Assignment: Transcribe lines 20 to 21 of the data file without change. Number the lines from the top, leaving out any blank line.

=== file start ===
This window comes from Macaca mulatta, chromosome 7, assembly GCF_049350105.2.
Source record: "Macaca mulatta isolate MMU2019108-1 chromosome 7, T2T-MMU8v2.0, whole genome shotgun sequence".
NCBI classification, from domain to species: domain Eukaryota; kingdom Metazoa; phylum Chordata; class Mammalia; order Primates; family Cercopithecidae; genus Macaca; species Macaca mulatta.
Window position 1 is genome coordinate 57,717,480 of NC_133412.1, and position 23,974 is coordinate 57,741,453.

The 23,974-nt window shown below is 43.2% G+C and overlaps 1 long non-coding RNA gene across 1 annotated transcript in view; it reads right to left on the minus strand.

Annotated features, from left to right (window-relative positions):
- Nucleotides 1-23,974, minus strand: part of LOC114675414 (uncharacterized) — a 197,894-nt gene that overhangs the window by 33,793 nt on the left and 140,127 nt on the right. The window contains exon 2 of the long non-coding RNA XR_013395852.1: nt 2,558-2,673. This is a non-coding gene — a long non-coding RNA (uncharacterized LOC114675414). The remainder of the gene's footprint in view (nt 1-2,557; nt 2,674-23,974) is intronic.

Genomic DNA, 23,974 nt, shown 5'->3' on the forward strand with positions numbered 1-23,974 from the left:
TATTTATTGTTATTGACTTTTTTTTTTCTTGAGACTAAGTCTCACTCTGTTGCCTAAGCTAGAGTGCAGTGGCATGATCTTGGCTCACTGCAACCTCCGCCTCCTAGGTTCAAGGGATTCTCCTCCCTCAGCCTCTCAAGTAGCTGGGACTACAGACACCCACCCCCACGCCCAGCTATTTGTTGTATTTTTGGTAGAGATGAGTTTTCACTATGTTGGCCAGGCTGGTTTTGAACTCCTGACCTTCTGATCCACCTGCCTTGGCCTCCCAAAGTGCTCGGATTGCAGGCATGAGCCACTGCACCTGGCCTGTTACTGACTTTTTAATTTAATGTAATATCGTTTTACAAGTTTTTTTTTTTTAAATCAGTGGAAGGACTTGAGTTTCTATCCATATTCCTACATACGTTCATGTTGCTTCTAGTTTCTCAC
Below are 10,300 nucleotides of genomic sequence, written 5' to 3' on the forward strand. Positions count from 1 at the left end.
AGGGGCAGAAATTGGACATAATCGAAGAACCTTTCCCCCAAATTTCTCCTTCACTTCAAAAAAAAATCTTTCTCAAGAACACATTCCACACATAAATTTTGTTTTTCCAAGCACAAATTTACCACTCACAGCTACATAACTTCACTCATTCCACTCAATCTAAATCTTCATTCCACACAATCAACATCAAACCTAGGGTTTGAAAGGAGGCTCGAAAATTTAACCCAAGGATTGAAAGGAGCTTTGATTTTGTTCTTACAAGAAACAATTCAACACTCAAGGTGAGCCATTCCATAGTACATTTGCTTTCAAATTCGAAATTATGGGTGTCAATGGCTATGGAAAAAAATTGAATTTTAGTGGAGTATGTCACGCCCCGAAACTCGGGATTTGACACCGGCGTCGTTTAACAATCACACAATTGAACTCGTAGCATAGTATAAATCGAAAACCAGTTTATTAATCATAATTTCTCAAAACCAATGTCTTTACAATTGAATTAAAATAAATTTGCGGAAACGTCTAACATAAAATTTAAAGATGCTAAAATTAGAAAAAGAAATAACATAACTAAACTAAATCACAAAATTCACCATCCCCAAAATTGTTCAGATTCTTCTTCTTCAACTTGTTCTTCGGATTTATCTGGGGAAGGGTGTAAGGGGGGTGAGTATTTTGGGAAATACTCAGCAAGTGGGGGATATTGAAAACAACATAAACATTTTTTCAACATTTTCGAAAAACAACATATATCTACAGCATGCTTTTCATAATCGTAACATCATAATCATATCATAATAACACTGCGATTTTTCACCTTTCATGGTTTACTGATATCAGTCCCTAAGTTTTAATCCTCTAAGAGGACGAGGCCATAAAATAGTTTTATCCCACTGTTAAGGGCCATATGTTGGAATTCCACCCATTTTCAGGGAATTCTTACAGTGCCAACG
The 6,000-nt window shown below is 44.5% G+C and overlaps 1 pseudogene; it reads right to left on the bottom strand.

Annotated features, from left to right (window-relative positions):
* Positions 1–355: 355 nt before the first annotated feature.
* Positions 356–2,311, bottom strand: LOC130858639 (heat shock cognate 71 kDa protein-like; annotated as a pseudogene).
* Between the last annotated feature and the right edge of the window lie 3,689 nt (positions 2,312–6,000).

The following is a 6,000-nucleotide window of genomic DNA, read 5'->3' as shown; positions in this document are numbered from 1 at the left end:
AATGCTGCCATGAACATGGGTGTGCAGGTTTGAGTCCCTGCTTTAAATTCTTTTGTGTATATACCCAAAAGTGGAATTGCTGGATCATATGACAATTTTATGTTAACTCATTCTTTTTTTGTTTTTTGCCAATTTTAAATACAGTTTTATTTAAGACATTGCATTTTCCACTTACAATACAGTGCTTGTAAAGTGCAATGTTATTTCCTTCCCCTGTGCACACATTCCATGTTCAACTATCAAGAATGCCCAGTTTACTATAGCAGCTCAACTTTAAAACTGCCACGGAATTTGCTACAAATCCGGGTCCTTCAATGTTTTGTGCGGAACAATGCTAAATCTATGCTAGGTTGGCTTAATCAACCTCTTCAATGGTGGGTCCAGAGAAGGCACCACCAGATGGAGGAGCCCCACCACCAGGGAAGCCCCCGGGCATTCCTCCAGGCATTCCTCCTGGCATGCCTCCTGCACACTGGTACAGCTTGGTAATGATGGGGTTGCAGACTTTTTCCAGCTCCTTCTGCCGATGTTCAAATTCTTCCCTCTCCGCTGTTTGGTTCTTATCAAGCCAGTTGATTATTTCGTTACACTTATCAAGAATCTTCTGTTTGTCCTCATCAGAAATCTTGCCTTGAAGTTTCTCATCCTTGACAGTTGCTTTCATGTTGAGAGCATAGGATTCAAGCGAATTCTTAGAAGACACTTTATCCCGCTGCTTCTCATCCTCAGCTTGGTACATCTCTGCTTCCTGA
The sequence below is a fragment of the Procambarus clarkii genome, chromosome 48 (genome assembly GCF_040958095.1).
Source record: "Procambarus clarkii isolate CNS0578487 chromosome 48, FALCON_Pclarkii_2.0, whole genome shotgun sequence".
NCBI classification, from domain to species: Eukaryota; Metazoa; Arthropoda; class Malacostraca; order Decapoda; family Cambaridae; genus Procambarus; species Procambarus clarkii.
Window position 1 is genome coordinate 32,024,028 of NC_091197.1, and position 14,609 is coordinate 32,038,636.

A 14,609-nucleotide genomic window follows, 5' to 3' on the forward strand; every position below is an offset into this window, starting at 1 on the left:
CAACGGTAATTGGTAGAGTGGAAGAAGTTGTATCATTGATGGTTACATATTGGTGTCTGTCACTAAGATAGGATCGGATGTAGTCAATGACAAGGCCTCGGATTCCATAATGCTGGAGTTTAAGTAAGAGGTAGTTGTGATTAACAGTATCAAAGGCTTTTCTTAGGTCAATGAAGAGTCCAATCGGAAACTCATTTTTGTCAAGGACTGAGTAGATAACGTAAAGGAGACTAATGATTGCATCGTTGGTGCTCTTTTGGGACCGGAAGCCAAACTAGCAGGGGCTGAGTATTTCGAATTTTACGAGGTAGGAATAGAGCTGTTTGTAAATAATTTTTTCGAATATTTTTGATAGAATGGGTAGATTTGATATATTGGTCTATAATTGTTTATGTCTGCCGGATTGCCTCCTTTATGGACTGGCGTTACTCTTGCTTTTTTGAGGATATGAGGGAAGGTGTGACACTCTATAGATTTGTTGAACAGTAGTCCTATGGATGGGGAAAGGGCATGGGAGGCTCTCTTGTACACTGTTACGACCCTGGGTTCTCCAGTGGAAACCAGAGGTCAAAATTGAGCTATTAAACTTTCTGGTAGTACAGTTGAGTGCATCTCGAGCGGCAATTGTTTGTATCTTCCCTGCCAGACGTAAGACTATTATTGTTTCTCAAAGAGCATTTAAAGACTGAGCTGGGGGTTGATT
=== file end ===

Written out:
Source record: "Procambarus clarkii isolate CNS0578487 chromosome 48, FALCON_Pclarkii_2.0, whole genome shotgun sequence".
NCBI classification, from domain to species: Eukaryota; Metazoa; Arthropoda; class Malacostraca; order Decapoda; family Cambaridae; genus Procambarus; species Procambarus clarkii.